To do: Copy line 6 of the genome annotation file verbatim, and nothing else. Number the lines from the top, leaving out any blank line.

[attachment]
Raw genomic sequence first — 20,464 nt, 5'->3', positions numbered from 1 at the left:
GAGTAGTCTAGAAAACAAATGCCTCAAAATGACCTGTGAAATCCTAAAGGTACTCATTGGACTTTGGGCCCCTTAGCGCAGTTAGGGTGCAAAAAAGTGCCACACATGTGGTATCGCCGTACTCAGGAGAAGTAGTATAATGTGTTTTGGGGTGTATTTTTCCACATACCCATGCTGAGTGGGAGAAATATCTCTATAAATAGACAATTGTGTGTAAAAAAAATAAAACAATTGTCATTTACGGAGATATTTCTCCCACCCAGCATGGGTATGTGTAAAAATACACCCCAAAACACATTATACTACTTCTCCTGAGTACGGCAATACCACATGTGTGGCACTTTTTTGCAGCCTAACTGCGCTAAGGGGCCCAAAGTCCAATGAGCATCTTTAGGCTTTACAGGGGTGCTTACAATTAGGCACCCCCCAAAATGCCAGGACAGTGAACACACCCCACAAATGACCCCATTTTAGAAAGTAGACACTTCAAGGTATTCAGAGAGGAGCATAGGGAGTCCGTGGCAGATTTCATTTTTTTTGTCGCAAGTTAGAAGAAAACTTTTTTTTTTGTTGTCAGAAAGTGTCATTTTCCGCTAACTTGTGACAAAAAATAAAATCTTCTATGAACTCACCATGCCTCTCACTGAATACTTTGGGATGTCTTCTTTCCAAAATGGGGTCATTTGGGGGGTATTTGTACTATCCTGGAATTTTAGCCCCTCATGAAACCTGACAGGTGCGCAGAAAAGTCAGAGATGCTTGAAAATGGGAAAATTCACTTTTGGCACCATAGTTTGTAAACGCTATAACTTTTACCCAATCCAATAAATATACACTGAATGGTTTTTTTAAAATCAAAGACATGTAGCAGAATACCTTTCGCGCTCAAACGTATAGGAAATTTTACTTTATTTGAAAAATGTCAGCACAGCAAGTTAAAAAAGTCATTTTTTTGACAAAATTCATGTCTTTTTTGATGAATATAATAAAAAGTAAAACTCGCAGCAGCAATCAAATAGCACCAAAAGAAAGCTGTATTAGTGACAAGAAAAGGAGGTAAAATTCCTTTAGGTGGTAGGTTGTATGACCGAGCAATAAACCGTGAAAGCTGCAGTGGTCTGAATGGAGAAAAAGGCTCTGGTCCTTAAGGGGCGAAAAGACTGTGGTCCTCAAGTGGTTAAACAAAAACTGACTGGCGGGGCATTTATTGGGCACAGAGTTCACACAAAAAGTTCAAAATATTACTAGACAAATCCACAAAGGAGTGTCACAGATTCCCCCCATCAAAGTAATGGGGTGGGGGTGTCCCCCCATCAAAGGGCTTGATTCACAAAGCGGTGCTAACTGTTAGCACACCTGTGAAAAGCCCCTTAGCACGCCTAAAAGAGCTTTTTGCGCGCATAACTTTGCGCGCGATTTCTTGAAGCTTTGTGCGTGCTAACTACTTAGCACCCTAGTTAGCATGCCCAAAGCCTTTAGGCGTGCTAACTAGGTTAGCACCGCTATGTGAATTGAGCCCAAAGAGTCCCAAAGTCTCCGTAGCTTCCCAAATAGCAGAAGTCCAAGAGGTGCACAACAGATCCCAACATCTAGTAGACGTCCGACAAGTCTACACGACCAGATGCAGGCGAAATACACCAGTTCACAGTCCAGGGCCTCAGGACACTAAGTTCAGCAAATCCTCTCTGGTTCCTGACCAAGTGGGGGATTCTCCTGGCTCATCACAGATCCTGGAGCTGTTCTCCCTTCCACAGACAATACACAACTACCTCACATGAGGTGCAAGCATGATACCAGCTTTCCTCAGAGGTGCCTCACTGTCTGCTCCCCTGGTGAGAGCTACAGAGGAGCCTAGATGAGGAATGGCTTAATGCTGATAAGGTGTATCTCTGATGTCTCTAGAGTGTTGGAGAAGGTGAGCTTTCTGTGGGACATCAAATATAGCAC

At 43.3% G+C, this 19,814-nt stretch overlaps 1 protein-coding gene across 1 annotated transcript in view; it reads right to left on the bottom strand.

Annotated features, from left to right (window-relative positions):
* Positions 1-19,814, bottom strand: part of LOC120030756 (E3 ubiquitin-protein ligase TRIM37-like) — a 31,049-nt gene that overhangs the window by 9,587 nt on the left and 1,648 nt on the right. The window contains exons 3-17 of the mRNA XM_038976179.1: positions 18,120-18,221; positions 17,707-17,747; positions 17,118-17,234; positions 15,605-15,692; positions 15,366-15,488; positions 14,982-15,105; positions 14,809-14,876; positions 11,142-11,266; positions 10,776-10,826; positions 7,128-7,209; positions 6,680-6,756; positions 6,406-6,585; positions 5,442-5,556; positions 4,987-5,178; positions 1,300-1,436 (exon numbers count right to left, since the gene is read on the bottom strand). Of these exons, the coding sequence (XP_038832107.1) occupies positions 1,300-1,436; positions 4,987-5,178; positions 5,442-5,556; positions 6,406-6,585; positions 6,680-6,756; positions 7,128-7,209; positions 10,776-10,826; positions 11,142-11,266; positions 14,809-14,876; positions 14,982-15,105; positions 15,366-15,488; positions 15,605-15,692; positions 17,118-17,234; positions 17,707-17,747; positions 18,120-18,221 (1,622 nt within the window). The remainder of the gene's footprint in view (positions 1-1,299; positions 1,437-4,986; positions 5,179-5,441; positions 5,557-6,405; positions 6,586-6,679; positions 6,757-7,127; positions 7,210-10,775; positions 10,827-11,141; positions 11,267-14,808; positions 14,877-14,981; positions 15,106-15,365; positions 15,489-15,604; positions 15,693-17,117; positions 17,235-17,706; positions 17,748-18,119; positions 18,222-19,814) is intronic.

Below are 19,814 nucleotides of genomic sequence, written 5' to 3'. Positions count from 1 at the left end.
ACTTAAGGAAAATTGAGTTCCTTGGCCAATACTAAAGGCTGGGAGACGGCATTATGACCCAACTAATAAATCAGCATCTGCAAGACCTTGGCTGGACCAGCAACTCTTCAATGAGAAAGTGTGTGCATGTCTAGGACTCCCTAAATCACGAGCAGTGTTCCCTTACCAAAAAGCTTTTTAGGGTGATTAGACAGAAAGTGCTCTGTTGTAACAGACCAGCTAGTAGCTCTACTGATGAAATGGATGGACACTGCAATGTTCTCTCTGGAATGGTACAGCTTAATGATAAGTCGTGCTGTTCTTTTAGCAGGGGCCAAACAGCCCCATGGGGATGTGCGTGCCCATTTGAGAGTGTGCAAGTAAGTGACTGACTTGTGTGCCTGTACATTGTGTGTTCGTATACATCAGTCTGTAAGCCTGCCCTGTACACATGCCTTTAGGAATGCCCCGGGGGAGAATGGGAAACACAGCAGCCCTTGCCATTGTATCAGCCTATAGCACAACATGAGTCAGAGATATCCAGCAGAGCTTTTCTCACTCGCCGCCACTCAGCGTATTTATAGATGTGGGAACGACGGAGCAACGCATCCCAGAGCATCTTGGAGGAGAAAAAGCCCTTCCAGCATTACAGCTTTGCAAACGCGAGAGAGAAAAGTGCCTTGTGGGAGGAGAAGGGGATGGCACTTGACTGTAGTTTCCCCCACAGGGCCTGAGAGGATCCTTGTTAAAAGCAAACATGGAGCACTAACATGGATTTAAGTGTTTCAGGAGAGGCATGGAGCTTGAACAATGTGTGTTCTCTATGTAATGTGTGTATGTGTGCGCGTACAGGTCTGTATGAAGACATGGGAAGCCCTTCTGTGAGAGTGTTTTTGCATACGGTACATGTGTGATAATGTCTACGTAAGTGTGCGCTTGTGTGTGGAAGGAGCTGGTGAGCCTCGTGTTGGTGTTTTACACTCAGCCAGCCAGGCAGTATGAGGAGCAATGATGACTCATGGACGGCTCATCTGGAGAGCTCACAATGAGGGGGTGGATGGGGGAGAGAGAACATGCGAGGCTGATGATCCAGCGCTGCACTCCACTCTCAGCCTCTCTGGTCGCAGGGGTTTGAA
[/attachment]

Below are 19,814 nucleotides of genomic sequence, written 5' to 3'. Positions count from 1 at the left end.